Double world champions, anyone? England embarks on its quest to win the Twenty20 world title to add to the 50-over World Cup while competing against South Africa in the first of 12 warm-up games
- England has 12 warm-up matches for the Twenty20 World Cup in Australia
- The team starts against South Africa and starts an exciting search
- Chris Silverwood will demand the team’s attack in all areas of their game
- Pacemen Jofra Archer and Mark Wood will be the key on fast fields Down Under
England’s build-up to the Twenty20 World Cup in Australia in October effectively begins on Wednesday in East London, South Africa.
The competition against the hosts is the first of 12 warm-up T20s for the serious things Down Under.
Here, Sportsmail looks at six talk points around the men of Eoin Morgan as they begin their quest to become the first double world champion.
ATTACK, ATTACK, ATTACK
There may be a new coach at the helm in Chris Silverwood, but the mantra will be the same as under Trevor Bayliss on the way to 50-over glory last summer.
The core of the team is established and, unlike in the recent one-day series here, no experiments will take place from now on, with England intending to produce their strongest possible XI at all times. As Silverwood himself said: “We remain aggressive. That is how we are going to break records and this team can break records. We have seen it time and time again.
‘They play exciting cricket, I like to watch it, they like to play it and it has been a successful formula for them. It would be foolish to change it. ‘Expect big hits with the bat and go hunting for wickets with the ball.
Chris Silverwood will understand that England must adhere to its attack formula
PUZZLE WITH ORDER
There is such an abundance of talent at the top of the order that the two men who scored Twenty20 tons for England have no guaranteed place in the first choice XI. Alex Hales remains on the outside and Dawid Malan, who hit an undefeated 103 in England’s most recent T20 series in New Zealand, faces the prospect of being locked out at Buffalo Park on Wednesday.
Malan’s problem is that despite an extraordinary record of six 50-plus scores in nine appearances – and a success rate of 156.31 – world cup openers Jonny Bairstow and Jason Roy, plus Jos Buttler, are competing for a place in the top three.
While Bairstow and Roy are devilish-caring from the first ball, Malan tends to start slowly and explode to life later in his innings. And England loved the idea of giving Buttler, their fiercest striker, as many deliveries as possible by sending him early. Four out of three is not possible …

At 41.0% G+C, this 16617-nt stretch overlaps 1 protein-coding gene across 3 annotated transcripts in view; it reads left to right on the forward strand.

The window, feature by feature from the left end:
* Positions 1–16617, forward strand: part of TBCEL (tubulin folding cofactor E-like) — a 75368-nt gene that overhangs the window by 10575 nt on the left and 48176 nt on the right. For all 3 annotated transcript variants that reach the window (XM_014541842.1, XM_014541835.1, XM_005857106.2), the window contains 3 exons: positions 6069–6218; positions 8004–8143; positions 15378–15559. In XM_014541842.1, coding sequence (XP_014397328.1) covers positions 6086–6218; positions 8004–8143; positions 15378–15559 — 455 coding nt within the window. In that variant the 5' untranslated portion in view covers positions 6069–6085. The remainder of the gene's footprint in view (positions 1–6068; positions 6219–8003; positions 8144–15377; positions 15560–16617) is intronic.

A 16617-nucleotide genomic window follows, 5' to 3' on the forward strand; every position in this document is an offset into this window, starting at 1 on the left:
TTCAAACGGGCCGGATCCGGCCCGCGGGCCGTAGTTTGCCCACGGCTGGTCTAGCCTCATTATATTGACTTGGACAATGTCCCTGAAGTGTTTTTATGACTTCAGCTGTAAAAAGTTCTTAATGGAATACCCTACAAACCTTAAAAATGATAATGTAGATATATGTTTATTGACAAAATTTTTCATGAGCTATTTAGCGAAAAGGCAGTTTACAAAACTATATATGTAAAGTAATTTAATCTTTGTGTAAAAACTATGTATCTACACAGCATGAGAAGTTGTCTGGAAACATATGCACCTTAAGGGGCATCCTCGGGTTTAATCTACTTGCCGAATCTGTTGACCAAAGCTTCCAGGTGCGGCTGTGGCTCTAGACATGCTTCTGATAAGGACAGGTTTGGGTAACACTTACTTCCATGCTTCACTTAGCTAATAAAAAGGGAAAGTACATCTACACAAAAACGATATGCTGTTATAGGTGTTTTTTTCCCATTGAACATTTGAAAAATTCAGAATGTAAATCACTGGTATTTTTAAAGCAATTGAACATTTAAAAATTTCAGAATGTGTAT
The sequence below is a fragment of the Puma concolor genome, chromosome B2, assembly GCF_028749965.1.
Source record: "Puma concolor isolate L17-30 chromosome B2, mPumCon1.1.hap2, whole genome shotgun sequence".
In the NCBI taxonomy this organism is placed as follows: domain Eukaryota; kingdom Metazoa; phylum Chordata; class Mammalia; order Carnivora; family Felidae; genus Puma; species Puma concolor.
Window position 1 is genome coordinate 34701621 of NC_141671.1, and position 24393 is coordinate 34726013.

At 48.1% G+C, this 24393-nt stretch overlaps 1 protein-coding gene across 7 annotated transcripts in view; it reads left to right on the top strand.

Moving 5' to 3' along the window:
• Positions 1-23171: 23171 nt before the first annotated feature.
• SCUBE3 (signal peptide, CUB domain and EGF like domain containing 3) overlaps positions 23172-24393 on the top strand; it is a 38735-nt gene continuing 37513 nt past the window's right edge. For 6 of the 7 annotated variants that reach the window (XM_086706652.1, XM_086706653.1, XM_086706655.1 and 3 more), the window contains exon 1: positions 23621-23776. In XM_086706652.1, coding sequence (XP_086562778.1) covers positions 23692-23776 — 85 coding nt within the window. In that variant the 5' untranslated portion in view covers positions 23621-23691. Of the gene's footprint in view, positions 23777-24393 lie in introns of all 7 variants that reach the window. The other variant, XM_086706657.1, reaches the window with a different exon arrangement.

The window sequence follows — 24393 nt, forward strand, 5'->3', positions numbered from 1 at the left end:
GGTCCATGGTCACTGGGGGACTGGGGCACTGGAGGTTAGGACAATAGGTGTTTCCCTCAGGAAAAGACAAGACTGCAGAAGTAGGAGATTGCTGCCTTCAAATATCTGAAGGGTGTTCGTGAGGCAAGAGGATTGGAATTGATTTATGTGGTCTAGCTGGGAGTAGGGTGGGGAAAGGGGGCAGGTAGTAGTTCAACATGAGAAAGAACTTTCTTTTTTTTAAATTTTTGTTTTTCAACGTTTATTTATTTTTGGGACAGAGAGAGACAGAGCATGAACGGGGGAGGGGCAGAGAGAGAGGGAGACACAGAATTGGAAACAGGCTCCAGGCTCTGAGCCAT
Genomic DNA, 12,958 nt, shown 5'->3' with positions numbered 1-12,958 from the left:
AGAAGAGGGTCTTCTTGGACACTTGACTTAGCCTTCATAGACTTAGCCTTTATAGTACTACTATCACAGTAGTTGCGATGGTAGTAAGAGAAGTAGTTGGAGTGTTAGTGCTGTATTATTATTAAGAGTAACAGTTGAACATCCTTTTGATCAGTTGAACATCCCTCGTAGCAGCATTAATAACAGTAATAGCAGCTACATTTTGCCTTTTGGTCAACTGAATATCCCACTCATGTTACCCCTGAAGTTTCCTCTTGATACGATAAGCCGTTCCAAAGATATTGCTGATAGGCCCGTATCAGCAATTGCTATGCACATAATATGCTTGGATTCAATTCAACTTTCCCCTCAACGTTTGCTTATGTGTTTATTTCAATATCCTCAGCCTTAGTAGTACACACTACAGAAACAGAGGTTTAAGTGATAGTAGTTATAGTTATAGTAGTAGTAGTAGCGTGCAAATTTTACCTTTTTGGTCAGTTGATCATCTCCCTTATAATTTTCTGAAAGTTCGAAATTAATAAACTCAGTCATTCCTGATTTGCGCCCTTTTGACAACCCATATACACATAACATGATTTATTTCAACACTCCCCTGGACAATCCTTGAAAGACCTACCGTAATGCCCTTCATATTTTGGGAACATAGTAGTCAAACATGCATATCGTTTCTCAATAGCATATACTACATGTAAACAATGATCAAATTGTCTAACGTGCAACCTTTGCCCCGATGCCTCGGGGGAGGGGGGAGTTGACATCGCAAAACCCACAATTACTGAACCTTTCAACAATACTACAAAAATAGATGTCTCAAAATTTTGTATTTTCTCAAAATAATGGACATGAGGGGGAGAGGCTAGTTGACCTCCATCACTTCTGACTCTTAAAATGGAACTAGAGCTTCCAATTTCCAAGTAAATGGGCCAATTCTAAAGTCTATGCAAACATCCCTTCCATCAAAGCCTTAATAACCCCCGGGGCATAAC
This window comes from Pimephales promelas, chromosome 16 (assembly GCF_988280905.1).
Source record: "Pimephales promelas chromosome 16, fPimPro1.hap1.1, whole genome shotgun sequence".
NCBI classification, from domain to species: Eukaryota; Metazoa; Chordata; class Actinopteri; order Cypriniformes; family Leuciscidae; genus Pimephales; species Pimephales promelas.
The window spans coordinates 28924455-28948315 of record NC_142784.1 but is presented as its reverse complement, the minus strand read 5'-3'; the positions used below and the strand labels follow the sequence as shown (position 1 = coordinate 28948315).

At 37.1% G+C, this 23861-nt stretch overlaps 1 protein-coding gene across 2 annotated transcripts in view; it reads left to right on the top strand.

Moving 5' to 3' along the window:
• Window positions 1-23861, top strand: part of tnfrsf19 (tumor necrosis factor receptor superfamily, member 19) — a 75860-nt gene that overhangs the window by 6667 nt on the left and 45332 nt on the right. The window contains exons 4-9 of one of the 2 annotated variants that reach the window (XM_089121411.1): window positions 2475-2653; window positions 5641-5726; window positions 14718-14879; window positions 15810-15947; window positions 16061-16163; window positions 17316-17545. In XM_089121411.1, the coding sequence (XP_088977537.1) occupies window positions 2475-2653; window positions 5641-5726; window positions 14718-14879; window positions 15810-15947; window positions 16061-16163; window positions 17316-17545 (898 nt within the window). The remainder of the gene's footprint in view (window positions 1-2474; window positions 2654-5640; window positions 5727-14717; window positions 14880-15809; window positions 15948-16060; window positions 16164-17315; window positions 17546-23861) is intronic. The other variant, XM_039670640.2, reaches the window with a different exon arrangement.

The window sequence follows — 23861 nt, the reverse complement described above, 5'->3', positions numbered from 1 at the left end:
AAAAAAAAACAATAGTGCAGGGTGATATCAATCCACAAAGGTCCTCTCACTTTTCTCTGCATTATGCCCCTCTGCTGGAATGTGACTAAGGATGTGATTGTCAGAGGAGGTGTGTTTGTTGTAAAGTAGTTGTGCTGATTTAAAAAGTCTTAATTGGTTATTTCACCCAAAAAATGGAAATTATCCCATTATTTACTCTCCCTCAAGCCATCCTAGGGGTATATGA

England liked the idea of giving Jos Buttler a run at the top of the order to cut loose
Eoin Morgan has committed to lead the team in the next two T20 World Cups – whoever wins this year must defend his crown 12 months later. He will be 35 for the second of those who will be on the subcontinent.
But age has not destroyed its powers with the bat. On the contrary even if the last few years have something to offer. It has been a period in which he destroyed at death, as witnessed by a score of 13.5 runs per over.
Eoin Morgan (center) would love to lead England to another global trophy in October
THE BACK OF THE BUS
As Morgan’s statistics emphasize, Twenty20 is more of a power game than ever and one area that England may want to develop further is their finish. Tom Banton’s positioning in six in the one-day international series against South Africa did not seem clear.
But it was perhaps with an eye eight months later when the rope was released from a standing start, something that the 21-year-old showed himself as an opener could be the difference in a tight game. Don’t rule out seeing him at six o’clock this fall.
Tom Banton is one of the more powerful players, a trait that England needs in Australia
PACE IS THE ACE
The search for a second global T20 title in Australian circumstances offers the prospect that Jofra Archer and Mark Wood will be combined together in the same bowling attack. Australia is home to the fastest places in the world and maintaining the condition of the duo in the meantime will be the key to English prospects. So, with the game’s shortest format now the priority, Archer expects rest periods to be prescribed when he returns from an injury.
Dale Steyn, a tempo bowler with a lot of experience with juggling in three sizes, said Tuesday: ‘You have to keep him in the park and they have to work out how to do that.
‘Everyone is different and they have to come up with something for him. He is new and new to the system and a strange injury is needed to work it out, but they will get there. “
The pace of Jofra Archer will be crucial in the shortest format, but it must be managed well
A different format, certainly, but the July victory in Lord’s should not be underestimated. Morgan’s team now knows what it takes to win.